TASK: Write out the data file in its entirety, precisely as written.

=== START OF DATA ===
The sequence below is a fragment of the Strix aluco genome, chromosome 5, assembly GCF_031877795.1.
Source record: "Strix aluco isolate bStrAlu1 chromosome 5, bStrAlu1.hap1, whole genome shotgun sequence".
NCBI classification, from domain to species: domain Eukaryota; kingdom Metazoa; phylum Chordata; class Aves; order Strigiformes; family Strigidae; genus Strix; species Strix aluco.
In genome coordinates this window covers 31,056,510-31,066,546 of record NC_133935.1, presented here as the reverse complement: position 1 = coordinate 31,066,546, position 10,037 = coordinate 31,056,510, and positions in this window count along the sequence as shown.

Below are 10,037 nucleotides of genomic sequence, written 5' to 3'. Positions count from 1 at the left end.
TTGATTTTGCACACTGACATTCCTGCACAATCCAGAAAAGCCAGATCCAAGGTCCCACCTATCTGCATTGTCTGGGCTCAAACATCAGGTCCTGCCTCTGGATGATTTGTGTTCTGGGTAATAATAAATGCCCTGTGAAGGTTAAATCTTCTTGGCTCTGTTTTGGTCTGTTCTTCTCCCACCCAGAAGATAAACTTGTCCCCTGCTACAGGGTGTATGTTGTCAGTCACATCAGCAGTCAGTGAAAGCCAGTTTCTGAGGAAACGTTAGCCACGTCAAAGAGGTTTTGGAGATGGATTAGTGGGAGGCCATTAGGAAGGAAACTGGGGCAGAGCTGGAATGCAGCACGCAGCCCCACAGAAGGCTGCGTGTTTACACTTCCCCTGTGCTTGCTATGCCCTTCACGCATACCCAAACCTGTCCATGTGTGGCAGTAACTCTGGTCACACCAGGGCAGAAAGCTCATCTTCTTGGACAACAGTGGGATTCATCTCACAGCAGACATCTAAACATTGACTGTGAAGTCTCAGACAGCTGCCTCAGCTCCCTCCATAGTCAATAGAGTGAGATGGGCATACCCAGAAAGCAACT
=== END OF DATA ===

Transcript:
The sequence below is a fragment of the Strix aluco genome, chromosome 5, assembly GCF_031877795.1.
Source record: "Strix aluco isolate bStrAlu1 chromosome 5, bStrAlu1.hap1, whole genome shotgun sequence".
NCBI classification, from domain to species: domain Eukaryota; kingdom Metazoa; phylum Chordata; class Aves; order Strigiformes; family Strigidae; genus Strix; species Strix aluco.
In genome coordinates this window covers 31,056,510-31,066,546 of record NC_133935.1, presented here as the reverse complement: position 1 = coordinate 31,066,546, position 10,037 = coordinate 31,056,510, and positions in this window count along the sequence as shown.

Below are 10,037 nucleotides of genomic sequence, written 5' to 3'. Positions count from 1 at the left end.
TTGATTTTGCACACTGACATTCCTGCACAATCCAGAAAAGCCAGATCCAAGGTCCCACCTATCTGCATTGTCTGGGCTCAAACATCAGGTCCTGCCTCTGGATGATTTGTGTTCTGGGTAATAATAAATGCCCTGTGAAGGTTAAATCTTCTTGGCTCTGTTTTGGTCTGTTCTTCTCCCACCCAGAAGATAAACTTGTCCCCTGCTACAGGGTGTATGTTGTCAGTCACATCAGCAGTCAGTGAAAGCCAGTTTCTGAGGAAACGTTAGCCACGTCAAAGAGGTTTTGGAGATGGATTAGTGGGAGGCCATTAGGAAGGAAACTGGGGCAGAGCTGGAATGCAGCACGCAGCCCCACAGAAGGCTGCGTGTTTACACTTCCCCTGTGCTTGCTATGCCCTTCACGCATACCCAAACCTGTCCATGTGTGGCAGTAACTCTGGTCACACCAGGGCAGAAAGCTCATCTTCTTGGACAACAGTGGGATTCATCTCACAGCAGACATCTAAACATTGACTGTGAAGTCTCAGACAGCTGCCTCAGCTCCCTCCATAGTCAATAGAGTGAGATGGGCATACCCAGAAAGCAACT